Lastly, after aeration, leave the plugs and trimmings on your lawn. You can break up dried plugs with a rake or lawnmower, and in a couple of weeks, they will disintegrate back into the yard, adding nutrients to the soil. 

Step Three: Give Back to Your Soil

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After aerating, you can add compounds back into the soil depending on the type of lawn.

For warm grasses like St. Augustine, compost is an excellent post-aeration addition to your soil. Compost can balance out soil structure and acts as a fertilizer, promoting healthy grass that can resist Brown Patch disease.

For grasses with clay soil, masonry sand is a lesser-known, fantastic addition to your lawn. This sand helps with water drainage and encourages healthier grass.

Overseeding your lawn is an excellent option for grasses with Brown Patch disease late in the season. Overseeding means spreading new grass seeds over the existing ones. It will help build up the areas the disease has compromised. However, when temperatures are extremely high, seeding isn’t recommended, so this option may be weather dependent.

Whichever top dressing you choose, compost, sand, or seed, these are best distributed by hand. You’ll need a wheelbarrow, shovel, and rake for distribution. 

First, fill the wheelbarrow with your compound of choice. Next, use the shovel to spread it over a given area. Lastly, use the rake to even out the spread. You should apply 1/4 – 1/2 inches of topsoil to allow the grass to grow through it.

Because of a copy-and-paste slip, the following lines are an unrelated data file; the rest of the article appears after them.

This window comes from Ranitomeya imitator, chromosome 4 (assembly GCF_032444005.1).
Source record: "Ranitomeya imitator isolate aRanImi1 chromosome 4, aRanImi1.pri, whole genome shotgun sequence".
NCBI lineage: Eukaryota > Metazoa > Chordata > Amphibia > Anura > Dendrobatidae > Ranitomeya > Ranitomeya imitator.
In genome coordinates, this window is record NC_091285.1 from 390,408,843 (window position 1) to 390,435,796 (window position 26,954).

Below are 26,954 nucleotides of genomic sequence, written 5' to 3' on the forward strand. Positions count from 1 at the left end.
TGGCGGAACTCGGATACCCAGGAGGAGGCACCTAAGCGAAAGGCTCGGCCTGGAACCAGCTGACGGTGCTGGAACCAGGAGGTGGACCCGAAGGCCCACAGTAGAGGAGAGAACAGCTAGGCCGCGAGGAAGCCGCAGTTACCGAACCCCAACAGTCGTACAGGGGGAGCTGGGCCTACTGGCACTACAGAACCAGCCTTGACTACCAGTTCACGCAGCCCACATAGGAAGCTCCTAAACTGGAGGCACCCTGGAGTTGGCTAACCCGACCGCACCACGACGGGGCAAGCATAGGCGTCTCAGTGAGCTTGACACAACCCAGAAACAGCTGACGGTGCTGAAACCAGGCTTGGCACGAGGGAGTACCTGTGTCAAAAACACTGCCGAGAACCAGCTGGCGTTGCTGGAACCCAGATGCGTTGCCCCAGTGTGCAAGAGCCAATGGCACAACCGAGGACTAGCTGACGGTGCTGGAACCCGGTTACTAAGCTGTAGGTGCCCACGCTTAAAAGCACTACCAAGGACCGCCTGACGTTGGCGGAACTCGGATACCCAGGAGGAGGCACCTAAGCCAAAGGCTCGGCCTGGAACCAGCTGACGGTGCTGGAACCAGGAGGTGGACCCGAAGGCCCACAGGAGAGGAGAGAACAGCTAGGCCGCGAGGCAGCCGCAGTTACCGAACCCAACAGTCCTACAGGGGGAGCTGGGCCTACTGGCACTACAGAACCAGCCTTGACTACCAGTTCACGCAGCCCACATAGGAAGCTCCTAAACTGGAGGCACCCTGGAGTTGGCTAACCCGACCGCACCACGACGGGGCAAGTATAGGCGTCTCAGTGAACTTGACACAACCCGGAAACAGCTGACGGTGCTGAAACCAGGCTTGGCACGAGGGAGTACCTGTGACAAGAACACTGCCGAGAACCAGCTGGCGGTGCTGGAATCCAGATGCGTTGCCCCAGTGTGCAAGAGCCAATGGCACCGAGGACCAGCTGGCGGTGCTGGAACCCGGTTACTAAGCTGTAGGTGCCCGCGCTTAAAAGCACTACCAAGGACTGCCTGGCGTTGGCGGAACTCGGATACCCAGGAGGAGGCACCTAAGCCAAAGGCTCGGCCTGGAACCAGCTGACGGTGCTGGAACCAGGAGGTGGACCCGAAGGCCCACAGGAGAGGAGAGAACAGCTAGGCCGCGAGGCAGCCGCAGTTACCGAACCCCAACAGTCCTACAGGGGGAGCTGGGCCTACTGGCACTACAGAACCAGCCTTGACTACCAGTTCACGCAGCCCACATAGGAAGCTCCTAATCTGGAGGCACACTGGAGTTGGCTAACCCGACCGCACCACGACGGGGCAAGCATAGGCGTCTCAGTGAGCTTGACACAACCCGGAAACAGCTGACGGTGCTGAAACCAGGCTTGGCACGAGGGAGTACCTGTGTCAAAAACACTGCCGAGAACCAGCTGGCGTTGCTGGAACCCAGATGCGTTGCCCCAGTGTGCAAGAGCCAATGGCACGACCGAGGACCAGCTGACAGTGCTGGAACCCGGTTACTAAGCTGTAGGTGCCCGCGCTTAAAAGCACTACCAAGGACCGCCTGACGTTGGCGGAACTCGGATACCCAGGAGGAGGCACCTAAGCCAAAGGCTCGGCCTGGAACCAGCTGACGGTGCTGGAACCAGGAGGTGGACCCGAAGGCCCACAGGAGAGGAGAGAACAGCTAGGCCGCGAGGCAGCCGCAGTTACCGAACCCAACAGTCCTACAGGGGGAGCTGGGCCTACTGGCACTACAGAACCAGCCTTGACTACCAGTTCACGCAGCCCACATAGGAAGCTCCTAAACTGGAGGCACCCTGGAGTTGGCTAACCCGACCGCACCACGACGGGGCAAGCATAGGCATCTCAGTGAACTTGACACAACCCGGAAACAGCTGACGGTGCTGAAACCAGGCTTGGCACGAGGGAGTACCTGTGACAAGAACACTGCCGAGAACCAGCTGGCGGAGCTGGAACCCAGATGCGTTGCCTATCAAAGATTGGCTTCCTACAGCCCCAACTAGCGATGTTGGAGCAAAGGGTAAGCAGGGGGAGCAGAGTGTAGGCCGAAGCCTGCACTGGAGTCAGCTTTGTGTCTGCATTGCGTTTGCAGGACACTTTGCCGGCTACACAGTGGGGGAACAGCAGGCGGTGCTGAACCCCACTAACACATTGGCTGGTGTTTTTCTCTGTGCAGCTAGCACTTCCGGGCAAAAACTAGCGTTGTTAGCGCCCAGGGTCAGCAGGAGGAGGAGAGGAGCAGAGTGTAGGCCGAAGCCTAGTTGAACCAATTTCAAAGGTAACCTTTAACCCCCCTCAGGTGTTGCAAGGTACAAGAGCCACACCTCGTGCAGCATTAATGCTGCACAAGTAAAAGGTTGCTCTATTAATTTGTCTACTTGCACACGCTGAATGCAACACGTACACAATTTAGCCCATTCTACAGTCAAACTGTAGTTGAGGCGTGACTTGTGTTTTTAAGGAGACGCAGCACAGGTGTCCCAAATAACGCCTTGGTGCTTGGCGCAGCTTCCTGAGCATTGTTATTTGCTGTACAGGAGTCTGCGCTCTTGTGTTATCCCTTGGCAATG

Step Four: Apply a Fungicide

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Fungicide should be the last step in repairing Brown Patch disease. If the previous three steps have not solved the issue, apply a fungicide only to affected areas of the lawn. It will stop the fungus from spreading, but affected areas will still look brown.

There are many fungicides on the market. Make sure the one you purchase is correct to treat Brown Patch disease. Garden Sulphur fungicide is also a good option for clay soil.

It’s necessary to take appropriate precautions when working with fungicide. It includes wearing long clothes to protect your skin, eyewear, a breathing mask, and chemical-resistant gloves.

The most consistent way to apply fungicide is with a powered sprayer. Refer to this video for the instructions on how to fill and use your powered sprayer. Once the sprayer is ready, apply the liquid evenly to any affected areas. Keep people and pets off the treated areas until they are fully dry.

Refer to the fungicide’s instructions for a second application. 

Let Your Lawn Do the Work!

With the proper knowledge, you can treat Brown Patch disease quickly. With the know-how to address soil or drainage issues, you can put your lawn back on a healthy track in a few steps. Although it will take time for areas affected by Brown Patch disease to recover, focusing on the health of your lawn will ensure that by next season it’ll be a thing of the past!

Let us know in the comments if this guide has been helpful and what you’ve done to combat Brown Patch disease on your lawn!